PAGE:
Peel Public Health says it continues to “monitor trends” in schools in the region and that there are no current plans to move students to online learning because of a rise incases in the community.
Representatives from public health and the school boards met Tuesday, after a meeting last week where.
Dr. Lawrence Loh, Peel’s medical officer of health, said “at this time, no recommendation has been made to move to remote learning in our community.”
The health ministry and Public Health Ontario “regularly evaluate thresholds for consideration of remote learning across Ontario,” Loh said in a statement to the Star.
“Any such decision to apply these thresholds would be made in consultation with the Ministry of Education, local school boards and Peel Public Health. We continue to monitor trends and make recommendations accordingly in consultation with these partners.”
As Peel grapples with rising cases, individual schools have been closed because of COVID outbreaks. The public board has also instructed teachers not to “congregate with anyone else and must eat alone, as much as possible and preferably outdoors” or empty classrooms.
Underthe Peel boards also recently mandated face shields or goggles — for eye protection — for all school staff and any essential visitors who enter school buildings for 15 minutes or more.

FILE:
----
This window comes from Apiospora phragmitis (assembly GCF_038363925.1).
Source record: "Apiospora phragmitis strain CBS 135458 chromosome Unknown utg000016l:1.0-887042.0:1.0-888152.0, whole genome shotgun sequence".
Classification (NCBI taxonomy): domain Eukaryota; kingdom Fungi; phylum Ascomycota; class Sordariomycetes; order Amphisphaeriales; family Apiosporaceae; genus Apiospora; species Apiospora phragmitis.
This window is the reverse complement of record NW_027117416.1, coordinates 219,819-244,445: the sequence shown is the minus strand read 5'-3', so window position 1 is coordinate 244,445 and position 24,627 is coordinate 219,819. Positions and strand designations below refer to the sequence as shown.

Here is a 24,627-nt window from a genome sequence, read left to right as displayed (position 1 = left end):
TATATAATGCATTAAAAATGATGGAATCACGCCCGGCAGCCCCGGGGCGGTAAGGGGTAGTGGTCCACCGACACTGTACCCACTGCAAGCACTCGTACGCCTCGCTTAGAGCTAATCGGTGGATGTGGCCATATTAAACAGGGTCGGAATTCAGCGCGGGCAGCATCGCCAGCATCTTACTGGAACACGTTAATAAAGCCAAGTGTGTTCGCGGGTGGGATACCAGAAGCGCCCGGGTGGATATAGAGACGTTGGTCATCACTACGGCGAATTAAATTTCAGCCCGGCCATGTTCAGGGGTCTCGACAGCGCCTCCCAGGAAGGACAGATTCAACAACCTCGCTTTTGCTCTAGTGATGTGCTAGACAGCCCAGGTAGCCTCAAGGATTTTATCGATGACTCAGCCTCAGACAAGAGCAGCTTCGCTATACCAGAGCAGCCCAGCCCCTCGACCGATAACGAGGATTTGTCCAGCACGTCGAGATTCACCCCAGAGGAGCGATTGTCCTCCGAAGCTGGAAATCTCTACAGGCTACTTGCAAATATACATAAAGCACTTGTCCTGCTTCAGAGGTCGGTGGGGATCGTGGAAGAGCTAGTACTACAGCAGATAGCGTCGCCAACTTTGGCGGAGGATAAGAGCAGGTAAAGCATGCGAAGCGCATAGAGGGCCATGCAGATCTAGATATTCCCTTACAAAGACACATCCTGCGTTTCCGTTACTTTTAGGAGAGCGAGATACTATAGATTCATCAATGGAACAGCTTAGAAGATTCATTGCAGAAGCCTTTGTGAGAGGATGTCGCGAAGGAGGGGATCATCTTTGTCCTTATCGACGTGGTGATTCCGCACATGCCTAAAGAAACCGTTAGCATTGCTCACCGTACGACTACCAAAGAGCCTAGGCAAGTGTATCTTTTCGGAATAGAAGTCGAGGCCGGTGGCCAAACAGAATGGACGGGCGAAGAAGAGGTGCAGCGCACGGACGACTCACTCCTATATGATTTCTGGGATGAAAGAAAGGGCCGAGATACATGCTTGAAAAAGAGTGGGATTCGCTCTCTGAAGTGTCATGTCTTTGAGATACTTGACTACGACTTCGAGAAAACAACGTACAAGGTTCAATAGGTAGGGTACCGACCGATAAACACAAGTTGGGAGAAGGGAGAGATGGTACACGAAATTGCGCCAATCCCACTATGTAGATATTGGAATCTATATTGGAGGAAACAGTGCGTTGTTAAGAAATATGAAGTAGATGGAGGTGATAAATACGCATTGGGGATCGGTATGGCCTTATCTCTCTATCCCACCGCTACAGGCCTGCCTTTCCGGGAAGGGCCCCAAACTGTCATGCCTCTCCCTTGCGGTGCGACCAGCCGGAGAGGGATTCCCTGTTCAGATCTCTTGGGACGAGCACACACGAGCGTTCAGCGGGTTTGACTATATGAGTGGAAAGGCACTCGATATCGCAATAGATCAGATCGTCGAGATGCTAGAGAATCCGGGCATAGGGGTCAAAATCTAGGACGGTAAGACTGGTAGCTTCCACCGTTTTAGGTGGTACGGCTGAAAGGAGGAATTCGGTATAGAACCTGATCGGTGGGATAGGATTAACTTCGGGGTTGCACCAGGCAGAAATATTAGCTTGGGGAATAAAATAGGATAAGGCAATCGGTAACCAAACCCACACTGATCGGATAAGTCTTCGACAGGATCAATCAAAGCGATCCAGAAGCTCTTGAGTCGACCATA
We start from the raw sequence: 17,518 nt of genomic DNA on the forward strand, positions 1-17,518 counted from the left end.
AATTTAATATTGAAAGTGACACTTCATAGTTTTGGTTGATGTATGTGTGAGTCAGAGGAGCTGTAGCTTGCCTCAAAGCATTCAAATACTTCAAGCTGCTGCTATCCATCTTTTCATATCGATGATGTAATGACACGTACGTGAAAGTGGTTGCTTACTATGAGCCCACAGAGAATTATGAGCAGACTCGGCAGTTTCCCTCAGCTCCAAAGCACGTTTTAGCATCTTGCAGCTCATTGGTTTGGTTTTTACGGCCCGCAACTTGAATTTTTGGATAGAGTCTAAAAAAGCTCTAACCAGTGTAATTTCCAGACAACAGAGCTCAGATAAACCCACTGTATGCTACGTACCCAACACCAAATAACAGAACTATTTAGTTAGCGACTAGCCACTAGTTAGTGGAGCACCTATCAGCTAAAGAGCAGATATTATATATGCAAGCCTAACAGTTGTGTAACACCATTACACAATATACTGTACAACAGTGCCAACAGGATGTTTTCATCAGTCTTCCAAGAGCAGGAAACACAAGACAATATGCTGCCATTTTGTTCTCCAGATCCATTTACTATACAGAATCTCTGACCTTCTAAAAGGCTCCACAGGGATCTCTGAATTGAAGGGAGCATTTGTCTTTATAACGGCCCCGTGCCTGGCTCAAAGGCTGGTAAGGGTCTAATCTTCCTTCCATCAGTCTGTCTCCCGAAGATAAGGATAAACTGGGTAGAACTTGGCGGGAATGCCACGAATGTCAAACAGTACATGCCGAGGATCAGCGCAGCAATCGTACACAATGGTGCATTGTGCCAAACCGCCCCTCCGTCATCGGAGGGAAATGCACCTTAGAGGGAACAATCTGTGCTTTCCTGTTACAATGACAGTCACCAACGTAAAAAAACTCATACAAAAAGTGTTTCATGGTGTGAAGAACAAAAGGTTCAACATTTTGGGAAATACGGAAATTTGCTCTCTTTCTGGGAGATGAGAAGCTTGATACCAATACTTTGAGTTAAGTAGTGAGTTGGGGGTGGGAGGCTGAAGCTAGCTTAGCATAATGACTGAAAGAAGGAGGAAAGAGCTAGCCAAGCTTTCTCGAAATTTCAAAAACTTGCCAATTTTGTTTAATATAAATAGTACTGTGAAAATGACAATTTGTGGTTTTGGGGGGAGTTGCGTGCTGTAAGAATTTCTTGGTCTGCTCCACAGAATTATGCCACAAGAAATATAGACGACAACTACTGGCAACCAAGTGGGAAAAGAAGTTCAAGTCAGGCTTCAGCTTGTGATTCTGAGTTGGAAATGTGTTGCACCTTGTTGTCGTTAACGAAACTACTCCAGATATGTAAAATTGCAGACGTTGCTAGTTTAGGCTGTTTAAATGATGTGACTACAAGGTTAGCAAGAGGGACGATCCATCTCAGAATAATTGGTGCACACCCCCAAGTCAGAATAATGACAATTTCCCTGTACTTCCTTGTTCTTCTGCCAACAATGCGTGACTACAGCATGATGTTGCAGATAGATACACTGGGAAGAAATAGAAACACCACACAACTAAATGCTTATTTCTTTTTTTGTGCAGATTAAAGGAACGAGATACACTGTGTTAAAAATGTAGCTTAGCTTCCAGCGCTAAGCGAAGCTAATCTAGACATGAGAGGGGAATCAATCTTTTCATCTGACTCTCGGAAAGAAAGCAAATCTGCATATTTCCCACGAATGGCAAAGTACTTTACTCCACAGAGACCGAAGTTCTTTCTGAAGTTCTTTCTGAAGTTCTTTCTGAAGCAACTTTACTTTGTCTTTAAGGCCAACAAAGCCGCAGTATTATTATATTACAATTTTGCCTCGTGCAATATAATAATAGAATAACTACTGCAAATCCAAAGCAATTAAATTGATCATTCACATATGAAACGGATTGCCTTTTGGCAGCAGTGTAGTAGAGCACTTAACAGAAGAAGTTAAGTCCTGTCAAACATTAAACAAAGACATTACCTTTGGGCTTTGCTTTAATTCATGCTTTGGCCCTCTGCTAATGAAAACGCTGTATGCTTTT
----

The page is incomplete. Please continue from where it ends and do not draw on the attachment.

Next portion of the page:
Colleen Russell-Rawlins, director of education of the Peel District School Board, said in a statement that “we continue to be grateful to the educators, students, families and staff for their daily efforts and vigilance in carrying out Enhanced Safety Measures which collectively contribute to safe learning environments in schools.”
And as the province moves into the second phase of vaccinations, she said “our focus is ensuring that education workers supporting in-school learning are prioritized and look forward to supporting Peel Public Health with this effort.”
Bruce Campbell, spokesperson for the Dufferin-Peel Catholic District School Board, said as of Tuesday “we have temporarily switched 12 of our 151 schools to remote learning with one of those schools scheduled to return to in-person learning tomorrow.”
One of those schools, Mississauga’s St. Sofia, is scheduled to reopen March 29. Some 17 people contracted COVID there at its peak, including three staffers who remain in hospital.
The Peel public board has shuttered three schools.
In the legislature, Education Minister Stephen Lecce said about 90 per cent of cases in schools have come from outside schools, and not transmitted within them.
He said almost all schools in the province are open and “we’re proud that we have leaned into and followed the public health advice of the chief medical officer of health. We’re also pleased to see students in schools socializing and learning for their own development and for their mental health, which I think is something that all members in the House would accept is a metric by which we need to continue to be concerned about and focused on.”